Results from agent-based modeling, evolutionary theory, network theory, and experiments in group decision-making also support Mettler. Take the "diversity trumps ability" theorem of Scott E. Page, from the University of Michigan: Groups of agents with diverse understandings of the world will solve difficult problems better than narrowly focused groups with higher expertise.
And models of evolutionary search, starting with the "genetic algorithms" of John Holland, also at Michigan, suggest higher diversity per se makes it easier to find paths to new fitness peaks. Research into the sociology of networks also finds innovation is most likely at points where different views intersect.
All this suggests democratic arrangements, which foster diversity, are better at solving problems than technocratic ones. Libertarian paternalism is seductive because democratic politics is a cumbersome and messy business. Even so, democracy is far better than even the best-intentioned technocracy at discovering people's real interests and how to advance them. It is also, obviously, better at defending those interests when bureaucrats do not mean well.
While democratic institutions need reform to build in dialogue between citizens and experts, they should not be bypassed. By cutting dialogue and diversity for concealed and unaccountable decision-making, "nudge" politics attacks democracy's core. We should not give in to temptation—and save our benevolent meddling for family reunions.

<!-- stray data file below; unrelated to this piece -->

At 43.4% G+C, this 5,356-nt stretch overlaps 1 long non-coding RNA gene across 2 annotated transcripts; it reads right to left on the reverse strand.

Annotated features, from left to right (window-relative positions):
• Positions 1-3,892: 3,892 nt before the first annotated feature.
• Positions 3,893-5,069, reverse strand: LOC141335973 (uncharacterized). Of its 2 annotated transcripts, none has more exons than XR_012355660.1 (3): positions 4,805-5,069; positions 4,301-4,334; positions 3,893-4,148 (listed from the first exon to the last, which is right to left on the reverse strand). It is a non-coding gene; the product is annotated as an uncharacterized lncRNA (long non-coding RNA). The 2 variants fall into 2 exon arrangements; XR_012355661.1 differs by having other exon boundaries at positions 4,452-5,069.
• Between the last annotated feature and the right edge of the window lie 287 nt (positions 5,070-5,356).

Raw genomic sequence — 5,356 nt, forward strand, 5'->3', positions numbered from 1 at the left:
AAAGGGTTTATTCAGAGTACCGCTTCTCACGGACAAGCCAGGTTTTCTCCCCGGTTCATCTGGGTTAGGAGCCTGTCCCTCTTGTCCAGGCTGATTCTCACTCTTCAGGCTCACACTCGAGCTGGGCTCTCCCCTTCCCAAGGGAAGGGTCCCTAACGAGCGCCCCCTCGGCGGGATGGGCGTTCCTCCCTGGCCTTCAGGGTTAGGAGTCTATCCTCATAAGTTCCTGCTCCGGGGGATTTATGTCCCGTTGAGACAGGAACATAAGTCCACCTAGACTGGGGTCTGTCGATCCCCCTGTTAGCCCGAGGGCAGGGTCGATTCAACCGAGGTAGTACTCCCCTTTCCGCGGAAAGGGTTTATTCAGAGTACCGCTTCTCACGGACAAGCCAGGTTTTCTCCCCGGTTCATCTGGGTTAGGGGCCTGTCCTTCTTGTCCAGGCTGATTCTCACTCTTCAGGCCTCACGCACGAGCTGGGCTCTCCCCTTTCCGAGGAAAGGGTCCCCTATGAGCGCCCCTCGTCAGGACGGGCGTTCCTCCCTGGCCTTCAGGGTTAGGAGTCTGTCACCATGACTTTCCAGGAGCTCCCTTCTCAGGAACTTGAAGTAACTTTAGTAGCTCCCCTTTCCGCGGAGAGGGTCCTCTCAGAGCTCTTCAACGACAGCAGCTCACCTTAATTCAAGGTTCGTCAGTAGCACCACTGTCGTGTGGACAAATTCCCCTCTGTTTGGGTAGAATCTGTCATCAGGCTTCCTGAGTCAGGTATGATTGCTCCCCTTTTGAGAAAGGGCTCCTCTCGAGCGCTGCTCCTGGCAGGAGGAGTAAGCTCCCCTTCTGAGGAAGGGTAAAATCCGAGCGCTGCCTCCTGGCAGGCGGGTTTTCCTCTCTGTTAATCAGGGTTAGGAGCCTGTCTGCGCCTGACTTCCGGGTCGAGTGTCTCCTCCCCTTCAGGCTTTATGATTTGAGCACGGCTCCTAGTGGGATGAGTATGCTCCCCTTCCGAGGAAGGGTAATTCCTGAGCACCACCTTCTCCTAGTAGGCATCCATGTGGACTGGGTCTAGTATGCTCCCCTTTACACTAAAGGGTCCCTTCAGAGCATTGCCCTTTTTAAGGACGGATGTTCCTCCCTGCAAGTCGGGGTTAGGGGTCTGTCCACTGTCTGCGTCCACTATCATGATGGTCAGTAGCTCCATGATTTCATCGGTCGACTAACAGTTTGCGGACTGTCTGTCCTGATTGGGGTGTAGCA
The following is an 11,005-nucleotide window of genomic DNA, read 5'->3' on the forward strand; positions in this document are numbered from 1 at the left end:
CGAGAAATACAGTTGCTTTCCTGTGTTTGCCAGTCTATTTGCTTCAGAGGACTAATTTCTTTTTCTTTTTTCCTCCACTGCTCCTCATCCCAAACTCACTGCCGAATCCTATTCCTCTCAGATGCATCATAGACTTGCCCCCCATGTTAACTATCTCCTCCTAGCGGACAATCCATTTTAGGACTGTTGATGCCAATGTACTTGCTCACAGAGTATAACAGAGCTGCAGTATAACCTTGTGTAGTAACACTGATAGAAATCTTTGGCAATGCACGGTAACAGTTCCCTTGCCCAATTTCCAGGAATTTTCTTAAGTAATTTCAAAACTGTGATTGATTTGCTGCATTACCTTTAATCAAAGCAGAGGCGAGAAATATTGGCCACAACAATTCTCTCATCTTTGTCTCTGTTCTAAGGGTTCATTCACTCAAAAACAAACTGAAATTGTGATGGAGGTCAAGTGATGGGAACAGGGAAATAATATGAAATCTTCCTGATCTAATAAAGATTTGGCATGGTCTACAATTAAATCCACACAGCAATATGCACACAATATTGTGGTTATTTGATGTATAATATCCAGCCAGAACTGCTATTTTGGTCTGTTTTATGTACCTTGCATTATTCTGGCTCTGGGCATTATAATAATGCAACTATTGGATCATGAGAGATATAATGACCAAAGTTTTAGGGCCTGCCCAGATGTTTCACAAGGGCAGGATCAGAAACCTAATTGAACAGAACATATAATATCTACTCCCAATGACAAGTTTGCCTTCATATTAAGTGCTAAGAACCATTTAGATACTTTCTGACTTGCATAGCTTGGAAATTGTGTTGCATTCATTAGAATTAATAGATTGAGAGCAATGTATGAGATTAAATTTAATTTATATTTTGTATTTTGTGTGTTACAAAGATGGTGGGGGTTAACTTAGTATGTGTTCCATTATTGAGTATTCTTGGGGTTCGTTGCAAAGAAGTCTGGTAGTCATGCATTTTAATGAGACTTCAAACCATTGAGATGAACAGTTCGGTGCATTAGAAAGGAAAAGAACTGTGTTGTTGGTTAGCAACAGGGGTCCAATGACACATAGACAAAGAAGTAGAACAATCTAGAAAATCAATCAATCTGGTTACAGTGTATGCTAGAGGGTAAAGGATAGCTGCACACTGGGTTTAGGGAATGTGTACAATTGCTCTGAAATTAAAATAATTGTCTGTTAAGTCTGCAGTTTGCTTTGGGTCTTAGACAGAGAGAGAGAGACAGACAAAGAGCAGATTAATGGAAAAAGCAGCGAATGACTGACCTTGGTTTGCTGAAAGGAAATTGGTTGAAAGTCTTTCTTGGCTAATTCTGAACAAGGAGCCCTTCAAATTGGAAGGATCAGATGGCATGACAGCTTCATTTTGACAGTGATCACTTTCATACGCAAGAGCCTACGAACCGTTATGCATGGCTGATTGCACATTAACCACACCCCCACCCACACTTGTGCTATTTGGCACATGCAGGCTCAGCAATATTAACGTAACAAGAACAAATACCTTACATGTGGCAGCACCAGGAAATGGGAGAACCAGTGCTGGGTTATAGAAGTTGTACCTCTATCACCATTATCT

Julia Neuberger: 'A nudge in the right direction won't run the big society' The Observer, Sunday 17 July 2011 http://www.guardian.co.uk/society/2011/jul/17/julia-neuberger-nudge-big-society http://www.bbc.co.uk/news/health-14186806 The problem, as Neuberger saw it, was that there was "precious little" evidence to show that nudge worked beyond a purely individual basis. So the Lords set up a subgroup of its respected science and technology committee to examine the issues.
After 12 months of research, 148 written submissions and evidence from 70 witnesses, the report will be published on Tuesday. It will make uncomfortable reading for Cameron because, according to Neuberger, nudging people is not normally enough.
"Basically you need more than just nudge," she says, when we meet in the Lords.
"Behavioural change interventions appear to work best when they're part of a package of regulation and fiscal measures," she adds, putting down her papers and a large canvas bag from Daunt Books in Hampstead. She notices me looking at the bag. "I use it for everything! I don't like briefcases."
The difficulty with nudge theory, she says, is that "all politicians love quick fixes. I mean, they look at very short time frames. I think one of the problems with all of this is if you really want to change people's behaviour it takes a very long time … you have to look at a 20- to 25-year span before you get a full change of behaviour."
As an example, Neuberger points to the efforts to persuade people to wear seat belts in the 1970s, which incorporated an advertising campaign and legislation. "So it was
a whole series of measures that did eventually change the climate." Later, she adds:
"I think politicians would be well advised to use these sorts of behavioural interventions as part of an armoury."